JONES: As well as the progression of the physical modifications this evolution wrought on Sergeant Barnes' body. This picture is dated late 1946 —

[Exhibit #55. A close-up of a left arm's stump, only showing up to the collarbone. The skin is badly burnt and flayed. The flesh of the stump is raw and wet.]

JONES: Whereas this one is the most recent one we have, taken with Sergeant Barnes' cooperation by a court-approved specialist only a month ago.

[Exhibit #56. The same shoulder, but part of the stump has been sawed off further. The skin is heavily scarred and punctured with metal hooks.]

JONES: Now, I don't know about you, ladies and gentlemen, but I don't know many men who would willingly subject themselves to that kind of bodily scarring and constant recurring pain. Nor to the kind of imprisonment that these photographs depict —

[Exhibits #23 through #27. Barnes in the same cell, in various positions: sitting against the wall; sleeping with his back turned to the camera; holding onto the bars and looking away.]

JONES: Or to this.

[Exhibit #30. Barnes naked against a brick wall, hosed with a heavy jet of water.]


JONES [heavily]: Now, the man operating on Sergeant Barnes in this next picture is well-known to SHIELD. His name is Arnim Zola. He was a scientist for the tech division of Hydra during World War Two, and worked directly under the orders of Johann Schmidt, better known as the Red Skull. We know that Sergeant Barnes’ unit was captured by Hydra in 1943, and was, happily, delivered by Captain Rogers in October of that year. What is less known is that Zola experimented on a number of Allied soldiers in the base raided by Captain Rogers, including Barnes himself. We believe that it is Zola's testing that allowed Barnes to survive that fall into the Alps. And, it appears, he recovered Barnes' body from raiding Hydra soldiers a few weeks after he was offered a deal by the United States Army — that is to say, a deal to be let free in exchange for information on Schmidt — and was able to resume his experiments on him.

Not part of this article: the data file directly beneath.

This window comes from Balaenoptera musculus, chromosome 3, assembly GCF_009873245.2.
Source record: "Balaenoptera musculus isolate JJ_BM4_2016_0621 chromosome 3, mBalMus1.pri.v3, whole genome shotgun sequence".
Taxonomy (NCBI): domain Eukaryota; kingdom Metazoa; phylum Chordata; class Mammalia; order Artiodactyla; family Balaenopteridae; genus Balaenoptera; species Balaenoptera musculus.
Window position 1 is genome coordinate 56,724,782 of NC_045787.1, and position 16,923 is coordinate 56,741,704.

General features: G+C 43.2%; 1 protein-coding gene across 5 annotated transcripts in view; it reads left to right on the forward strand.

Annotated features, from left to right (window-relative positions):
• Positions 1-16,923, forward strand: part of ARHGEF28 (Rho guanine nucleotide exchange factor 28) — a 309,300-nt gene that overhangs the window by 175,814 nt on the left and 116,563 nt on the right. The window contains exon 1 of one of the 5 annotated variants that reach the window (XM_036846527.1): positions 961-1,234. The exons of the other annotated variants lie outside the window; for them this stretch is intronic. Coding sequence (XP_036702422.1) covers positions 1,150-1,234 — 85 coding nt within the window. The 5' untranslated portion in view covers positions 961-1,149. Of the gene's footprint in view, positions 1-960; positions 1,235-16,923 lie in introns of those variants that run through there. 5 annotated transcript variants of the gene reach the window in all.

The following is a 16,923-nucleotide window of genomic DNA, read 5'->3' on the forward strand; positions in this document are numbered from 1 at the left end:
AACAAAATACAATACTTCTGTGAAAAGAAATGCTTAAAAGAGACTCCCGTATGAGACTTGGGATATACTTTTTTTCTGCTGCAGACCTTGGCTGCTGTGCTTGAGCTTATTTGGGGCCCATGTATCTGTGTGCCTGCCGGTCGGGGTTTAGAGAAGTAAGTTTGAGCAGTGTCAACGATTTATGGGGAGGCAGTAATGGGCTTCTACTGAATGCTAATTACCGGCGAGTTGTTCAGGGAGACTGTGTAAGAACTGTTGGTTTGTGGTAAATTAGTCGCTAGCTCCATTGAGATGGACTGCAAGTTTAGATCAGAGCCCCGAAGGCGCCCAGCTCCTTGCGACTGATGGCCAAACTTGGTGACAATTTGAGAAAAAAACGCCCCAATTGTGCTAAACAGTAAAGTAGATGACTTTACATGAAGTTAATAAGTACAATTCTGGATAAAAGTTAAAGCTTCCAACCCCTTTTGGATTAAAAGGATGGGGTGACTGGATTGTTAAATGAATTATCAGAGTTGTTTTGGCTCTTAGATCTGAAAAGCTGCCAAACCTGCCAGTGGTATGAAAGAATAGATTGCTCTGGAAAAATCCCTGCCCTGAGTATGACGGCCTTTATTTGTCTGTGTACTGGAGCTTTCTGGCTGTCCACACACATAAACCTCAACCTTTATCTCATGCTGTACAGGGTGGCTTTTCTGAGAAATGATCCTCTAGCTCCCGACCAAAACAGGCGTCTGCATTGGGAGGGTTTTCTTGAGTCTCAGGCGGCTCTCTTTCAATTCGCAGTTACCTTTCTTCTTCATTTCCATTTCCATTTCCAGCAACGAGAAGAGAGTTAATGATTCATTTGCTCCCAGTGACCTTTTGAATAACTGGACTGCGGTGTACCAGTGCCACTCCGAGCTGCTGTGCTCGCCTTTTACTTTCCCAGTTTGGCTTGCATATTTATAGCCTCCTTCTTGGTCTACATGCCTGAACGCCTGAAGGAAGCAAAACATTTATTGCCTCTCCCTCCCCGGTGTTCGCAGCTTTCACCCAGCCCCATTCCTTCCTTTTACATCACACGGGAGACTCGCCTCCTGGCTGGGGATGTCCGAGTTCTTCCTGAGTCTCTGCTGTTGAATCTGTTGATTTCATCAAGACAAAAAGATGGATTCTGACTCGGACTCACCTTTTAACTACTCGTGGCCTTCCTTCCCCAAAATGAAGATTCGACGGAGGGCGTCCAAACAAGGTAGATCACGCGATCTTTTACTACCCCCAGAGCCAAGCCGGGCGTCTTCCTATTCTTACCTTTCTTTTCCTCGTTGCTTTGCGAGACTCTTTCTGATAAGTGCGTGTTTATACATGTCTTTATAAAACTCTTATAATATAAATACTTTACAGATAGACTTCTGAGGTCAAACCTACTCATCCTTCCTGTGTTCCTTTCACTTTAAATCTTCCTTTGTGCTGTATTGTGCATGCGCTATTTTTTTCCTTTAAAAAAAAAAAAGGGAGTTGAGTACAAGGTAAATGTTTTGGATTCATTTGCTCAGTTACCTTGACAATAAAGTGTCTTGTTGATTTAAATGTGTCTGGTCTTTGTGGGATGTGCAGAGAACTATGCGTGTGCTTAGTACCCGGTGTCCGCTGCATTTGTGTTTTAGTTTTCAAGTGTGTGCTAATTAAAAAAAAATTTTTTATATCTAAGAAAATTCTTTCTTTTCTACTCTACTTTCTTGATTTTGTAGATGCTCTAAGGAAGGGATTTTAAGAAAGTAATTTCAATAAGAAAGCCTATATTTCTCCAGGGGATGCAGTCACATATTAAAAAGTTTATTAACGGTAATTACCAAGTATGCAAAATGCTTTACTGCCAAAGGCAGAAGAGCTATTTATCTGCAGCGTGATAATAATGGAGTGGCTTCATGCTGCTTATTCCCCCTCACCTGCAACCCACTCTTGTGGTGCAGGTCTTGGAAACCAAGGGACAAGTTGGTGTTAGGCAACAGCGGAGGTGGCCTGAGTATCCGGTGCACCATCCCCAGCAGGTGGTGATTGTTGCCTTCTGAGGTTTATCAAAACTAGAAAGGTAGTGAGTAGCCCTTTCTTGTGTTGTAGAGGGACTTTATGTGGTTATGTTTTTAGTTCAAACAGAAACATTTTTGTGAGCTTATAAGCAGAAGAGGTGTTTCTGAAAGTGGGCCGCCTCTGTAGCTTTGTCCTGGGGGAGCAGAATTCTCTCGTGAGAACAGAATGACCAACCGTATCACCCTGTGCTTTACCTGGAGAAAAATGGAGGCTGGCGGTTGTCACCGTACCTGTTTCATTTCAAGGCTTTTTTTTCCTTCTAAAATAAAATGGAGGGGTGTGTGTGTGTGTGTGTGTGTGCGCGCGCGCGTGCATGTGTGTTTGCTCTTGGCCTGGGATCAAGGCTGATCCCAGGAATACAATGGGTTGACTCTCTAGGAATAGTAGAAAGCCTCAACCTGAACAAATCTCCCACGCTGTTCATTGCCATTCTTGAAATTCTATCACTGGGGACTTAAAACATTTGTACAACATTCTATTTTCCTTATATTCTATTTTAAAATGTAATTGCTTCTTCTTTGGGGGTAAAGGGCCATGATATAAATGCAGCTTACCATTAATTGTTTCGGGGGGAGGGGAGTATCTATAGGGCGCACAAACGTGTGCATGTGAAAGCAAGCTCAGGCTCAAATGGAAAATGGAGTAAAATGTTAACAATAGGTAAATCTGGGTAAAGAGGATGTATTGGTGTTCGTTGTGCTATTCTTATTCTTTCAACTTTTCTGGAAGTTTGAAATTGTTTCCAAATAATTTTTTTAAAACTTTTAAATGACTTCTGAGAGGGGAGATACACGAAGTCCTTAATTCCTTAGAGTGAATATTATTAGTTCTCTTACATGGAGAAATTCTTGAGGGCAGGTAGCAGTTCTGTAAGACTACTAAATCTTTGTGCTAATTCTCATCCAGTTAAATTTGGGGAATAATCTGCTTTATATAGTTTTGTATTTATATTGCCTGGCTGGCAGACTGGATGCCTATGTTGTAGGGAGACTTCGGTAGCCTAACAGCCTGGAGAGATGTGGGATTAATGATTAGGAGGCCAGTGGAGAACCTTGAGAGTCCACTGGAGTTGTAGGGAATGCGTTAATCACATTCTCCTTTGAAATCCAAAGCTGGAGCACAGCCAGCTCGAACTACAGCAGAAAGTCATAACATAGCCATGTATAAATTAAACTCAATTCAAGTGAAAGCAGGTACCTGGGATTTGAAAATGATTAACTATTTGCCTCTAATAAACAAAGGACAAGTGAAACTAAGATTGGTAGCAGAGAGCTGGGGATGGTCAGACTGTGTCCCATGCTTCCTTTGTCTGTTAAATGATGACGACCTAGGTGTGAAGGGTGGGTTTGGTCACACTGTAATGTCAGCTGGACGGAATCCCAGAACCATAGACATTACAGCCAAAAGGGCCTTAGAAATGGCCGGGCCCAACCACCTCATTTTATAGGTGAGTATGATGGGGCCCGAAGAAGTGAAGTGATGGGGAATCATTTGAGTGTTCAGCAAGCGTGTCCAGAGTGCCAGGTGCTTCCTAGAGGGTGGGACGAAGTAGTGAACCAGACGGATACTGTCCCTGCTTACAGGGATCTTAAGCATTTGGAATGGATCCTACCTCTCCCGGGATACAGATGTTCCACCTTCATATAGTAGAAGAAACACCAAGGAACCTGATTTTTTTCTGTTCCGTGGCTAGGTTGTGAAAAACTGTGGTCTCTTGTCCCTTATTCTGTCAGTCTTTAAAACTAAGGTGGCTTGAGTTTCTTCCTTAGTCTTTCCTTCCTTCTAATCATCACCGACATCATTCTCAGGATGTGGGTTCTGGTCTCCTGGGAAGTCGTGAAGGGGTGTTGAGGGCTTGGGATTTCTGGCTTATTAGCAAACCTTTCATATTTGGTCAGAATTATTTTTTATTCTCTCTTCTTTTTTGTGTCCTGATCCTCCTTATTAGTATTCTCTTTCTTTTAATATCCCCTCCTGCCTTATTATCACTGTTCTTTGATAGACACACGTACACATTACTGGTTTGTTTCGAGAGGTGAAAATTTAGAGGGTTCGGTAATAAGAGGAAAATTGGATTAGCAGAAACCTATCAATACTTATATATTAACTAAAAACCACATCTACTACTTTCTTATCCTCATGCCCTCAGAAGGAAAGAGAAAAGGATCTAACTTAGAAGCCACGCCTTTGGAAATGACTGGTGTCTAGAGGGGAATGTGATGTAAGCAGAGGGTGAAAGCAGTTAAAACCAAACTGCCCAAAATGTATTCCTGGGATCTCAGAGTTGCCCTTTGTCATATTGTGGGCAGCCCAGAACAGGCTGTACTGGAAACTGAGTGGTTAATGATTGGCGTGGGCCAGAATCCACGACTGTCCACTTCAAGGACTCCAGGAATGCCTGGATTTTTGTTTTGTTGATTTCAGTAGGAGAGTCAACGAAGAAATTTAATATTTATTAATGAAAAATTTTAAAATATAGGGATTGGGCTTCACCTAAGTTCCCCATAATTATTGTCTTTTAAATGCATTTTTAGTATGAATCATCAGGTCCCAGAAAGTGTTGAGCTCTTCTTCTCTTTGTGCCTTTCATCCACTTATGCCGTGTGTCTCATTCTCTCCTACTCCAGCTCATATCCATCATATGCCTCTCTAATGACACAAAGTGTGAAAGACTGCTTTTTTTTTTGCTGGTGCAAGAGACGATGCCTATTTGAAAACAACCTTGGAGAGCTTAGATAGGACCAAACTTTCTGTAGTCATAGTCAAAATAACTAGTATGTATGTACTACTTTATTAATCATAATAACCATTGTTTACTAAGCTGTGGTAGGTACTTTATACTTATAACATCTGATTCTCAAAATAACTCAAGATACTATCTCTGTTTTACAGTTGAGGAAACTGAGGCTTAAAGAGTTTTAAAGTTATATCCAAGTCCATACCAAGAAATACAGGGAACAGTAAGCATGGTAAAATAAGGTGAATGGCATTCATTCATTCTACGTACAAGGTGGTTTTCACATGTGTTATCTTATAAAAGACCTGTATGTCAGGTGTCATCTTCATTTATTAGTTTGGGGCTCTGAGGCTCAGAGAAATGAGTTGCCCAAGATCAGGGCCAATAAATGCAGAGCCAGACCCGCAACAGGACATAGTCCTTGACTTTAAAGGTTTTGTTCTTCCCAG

[Exhibit #21: A short man with round eyeglasses is operating on Barnes' body, visibly assembling parts of a mechanical limb. Barnes' skin is shiny with sweat, and he appears unconscious.]

JONES: What you must understand is that by the time Zola was pardoned in 1951 and recruited into SHIELD, where he would set about painstakingly rebuilding Hydra, few records remained of his experiments on Sergeant Barnes. It is unclear exactly how far he had come in torturing him. However, we have recovered a few pages from what has been ascertained to be one of Zola's own notebooks, which we can now reveal to you.

[Exhibits #22, #23, #24. Three yellowed pages scribbled over in German.]

JONES: Your Honor, this is the transcript. The prosecution has been kind enough to let their very own specialist supervise its translation. Would you mind reading the fourth paragraph from the bottom?

KRILL: “18/09/46: Finally told #99a76 about Rogers' death this afternoon. After initially violent feedback, #99a76 responded very positively. Didn't thrash when put underwater and didn't react to physical pain in any way whatsoever. Extremely encouraging. Believe compound may be increased to better effect.”

[In the audience, Steve Rogers looks distressed.]

JONES: Thank you very much, Your Honor. From various other notes of Zola's, we have concluded that the compound he mentions is a derived solution of the Erskine Rebirth serum, and was meant to allow Sergeant Barnes to be put under cryogenic suspension while limiting the damage to his internal organs and his brain. This compound is presumed to have been perfected, or at least deemed workable, in 1947.

[Exhibit #29. An enlarged close-up of Barnes' face under ice.]